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Silly Fad Diets Finally Debunked
One of my favorite lectures that I get to give is about fad diets. Those of you who regularly read the Dr. Gourmet website know that I believe them to be just silly. Atkins, South Beach, The Zone, Perricone, it doesn't matter. Sadly, all of these have been conceived by doctors (3 M.D.s and 1 PhD). There are a lot of other kooky diets that have been created by people who don't have advanced degrees, so having gone to graduate school is not an absolute requirement for making up a diet.
Yes, fad diets work, but....
One of the concerns with diets that drastically restrict the amount of fat, protein, or carbohydrates is the lack of evidence regarding their long-term effects on one's health, especially cholesterol scores. Researchers at Stanford University recently released a study comparing the effects of several popular diets (Atkins, the Zone, and Ornish) with the more traditionally recommended diet pattern of low-fat, high-carbohydrate, and reduced calories (JAMA 2007;297(9):969-977).
Macronutrients vs. Overall Diet: Which is More Important?
It's an axiom among dietitians that "people eat food, not macronutrients." That's one of the reasons that I find fad diets to be so silly: so many of them demonize entire classes of foods ("all oils are bad," "avoid all carbohydrates," "don't eat animal products"). While there are those who may find these diets work for them, the vast majority of people can't live with those diets for the long term.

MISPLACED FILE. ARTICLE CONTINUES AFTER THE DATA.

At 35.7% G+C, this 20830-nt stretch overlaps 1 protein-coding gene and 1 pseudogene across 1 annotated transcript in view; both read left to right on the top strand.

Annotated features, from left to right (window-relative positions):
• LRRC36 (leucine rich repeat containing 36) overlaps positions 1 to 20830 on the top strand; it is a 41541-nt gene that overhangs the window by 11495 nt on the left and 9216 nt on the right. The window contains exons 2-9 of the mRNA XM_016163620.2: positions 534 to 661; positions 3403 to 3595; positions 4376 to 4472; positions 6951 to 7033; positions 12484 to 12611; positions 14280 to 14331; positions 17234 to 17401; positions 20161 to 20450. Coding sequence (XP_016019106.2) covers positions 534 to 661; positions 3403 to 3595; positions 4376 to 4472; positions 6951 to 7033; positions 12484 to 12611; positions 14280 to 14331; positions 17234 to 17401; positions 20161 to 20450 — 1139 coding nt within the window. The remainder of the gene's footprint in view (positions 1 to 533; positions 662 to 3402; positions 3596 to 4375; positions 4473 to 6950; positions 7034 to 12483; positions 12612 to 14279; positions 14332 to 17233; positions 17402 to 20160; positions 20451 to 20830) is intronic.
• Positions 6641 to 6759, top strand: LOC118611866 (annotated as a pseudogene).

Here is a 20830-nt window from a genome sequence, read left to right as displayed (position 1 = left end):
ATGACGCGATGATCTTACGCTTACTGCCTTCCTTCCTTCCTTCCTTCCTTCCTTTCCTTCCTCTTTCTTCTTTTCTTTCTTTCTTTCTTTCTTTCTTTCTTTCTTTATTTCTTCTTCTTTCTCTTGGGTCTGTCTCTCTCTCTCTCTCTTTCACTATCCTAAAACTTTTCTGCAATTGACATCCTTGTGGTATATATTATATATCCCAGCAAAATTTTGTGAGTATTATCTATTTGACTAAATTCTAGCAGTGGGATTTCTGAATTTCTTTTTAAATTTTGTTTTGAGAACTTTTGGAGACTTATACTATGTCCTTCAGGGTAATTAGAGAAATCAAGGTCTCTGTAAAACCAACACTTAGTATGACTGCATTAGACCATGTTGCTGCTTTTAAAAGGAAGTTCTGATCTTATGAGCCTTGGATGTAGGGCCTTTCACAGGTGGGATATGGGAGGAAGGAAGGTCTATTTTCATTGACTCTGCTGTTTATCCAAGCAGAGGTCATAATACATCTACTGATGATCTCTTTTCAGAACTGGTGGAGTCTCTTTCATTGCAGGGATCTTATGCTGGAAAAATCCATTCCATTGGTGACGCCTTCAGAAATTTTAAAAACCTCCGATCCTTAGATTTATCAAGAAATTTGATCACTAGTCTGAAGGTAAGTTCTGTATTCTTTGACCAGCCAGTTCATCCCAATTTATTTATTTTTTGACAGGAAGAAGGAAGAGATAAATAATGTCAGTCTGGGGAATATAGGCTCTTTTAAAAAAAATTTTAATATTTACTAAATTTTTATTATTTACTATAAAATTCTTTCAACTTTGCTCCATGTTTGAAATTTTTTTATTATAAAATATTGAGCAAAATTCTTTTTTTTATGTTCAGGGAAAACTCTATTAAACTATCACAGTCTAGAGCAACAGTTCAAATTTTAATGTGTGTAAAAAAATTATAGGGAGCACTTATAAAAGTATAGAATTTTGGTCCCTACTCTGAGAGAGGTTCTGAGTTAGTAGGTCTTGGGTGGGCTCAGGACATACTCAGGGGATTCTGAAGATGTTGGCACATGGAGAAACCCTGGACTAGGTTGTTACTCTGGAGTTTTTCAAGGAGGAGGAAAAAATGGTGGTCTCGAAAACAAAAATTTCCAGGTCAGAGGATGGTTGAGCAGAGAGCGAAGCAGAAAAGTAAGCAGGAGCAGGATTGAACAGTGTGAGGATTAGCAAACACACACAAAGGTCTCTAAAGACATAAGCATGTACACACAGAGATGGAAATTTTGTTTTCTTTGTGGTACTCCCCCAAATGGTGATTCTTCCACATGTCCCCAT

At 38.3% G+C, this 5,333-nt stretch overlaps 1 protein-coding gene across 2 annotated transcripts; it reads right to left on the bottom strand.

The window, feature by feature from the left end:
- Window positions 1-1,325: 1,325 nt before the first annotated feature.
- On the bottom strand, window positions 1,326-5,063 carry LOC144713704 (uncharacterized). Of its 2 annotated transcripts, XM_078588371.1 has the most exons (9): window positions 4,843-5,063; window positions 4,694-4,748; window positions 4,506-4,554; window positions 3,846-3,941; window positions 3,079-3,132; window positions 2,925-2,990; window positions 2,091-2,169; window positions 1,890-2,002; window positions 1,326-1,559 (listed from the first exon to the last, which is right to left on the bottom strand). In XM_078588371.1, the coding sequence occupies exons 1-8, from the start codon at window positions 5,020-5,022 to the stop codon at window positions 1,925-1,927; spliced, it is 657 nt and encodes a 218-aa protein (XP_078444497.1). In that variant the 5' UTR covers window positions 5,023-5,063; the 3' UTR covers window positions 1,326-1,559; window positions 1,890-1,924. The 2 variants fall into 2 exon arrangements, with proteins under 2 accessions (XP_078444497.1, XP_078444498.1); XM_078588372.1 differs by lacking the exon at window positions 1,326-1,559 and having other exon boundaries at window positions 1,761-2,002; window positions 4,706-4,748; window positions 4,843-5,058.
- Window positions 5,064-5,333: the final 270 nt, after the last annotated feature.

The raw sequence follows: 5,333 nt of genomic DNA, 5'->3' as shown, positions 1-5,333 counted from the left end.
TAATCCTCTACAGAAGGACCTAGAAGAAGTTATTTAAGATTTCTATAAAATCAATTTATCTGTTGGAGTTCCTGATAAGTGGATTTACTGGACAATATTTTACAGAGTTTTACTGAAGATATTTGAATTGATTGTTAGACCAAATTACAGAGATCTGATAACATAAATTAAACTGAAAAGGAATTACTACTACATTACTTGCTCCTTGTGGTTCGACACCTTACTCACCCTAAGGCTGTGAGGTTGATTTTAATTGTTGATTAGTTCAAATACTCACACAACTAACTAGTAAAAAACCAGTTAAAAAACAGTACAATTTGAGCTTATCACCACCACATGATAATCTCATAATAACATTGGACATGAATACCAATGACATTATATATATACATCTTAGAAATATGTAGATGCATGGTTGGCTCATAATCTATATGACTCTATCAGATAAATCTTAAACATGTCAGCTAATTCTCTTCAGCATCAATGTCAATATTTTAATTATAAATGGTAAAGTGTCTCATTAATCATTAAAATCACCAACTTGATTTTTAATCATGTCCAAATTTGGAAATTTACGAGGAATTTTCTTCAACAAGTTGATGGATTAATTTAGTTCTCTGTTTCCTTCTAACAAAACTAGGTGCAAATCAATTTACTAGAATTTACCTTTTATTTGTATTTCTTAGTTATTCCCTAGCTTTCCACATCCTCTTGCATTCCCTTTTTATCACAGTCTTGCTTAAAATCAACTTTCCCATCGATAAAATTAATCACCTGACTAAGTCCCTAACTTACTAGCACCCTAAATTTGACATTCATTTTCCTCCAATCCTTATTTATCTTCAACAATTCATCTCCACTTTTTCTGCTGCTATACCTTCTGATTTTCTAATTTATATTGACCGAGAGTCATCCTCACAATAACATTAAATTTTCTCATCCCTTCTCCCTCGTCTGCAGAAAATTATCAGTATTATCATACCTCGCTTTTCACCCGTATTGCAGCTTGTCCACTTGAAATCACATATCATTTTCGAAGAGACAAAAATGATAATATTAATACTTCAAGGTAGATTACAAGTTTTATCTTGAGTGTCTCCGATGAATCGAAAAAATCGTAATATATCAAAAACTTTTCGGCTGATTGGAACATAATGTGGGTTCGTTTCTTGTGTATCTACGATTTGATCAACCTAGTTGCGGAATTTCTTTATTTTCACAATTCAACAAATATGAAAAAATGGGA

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The great thing about America is freedom of speech. We all have opinions and are able to share them even if they have no basis in fact. P.J. D'Adamo does this in his book of quackery, Eat Right 4 Your Type. The book has sold over 7 million copies in over 60 languages and has appeared on the New York Times bestseller list. All of this without a shred of evidence about what has to be the silliest diet ever thought up. That is our constitution: make something up, publish it, make money if people buy it.
When an author says things like, "The characterizations and suggestions I will make about your 'blood type personality' are based on the pooled impressions made from empirical observations of thousands of people over many years," run the other way. This is not science.
The problem with so many fad diets is that authors work so hard to make them sound very plausible. Even the most educated people, with degrees in statistics and backgrounds in biology, read these books and think, "This makes sense." And so it is with D'Adamo's "Blood Type Diet." He argues that our ABO blood group is linked to the dietary habits of our ancestors and that following the dietary habits associated with our blood type will improve our health and reduce our risk of chronic diseases, including cardiovascular diseases and cancers. Briefly:
Blood Type O is considered the "ancestral" blood group, so those with blood type O should follow a diet high in protein, similar to the hunter-gatherers.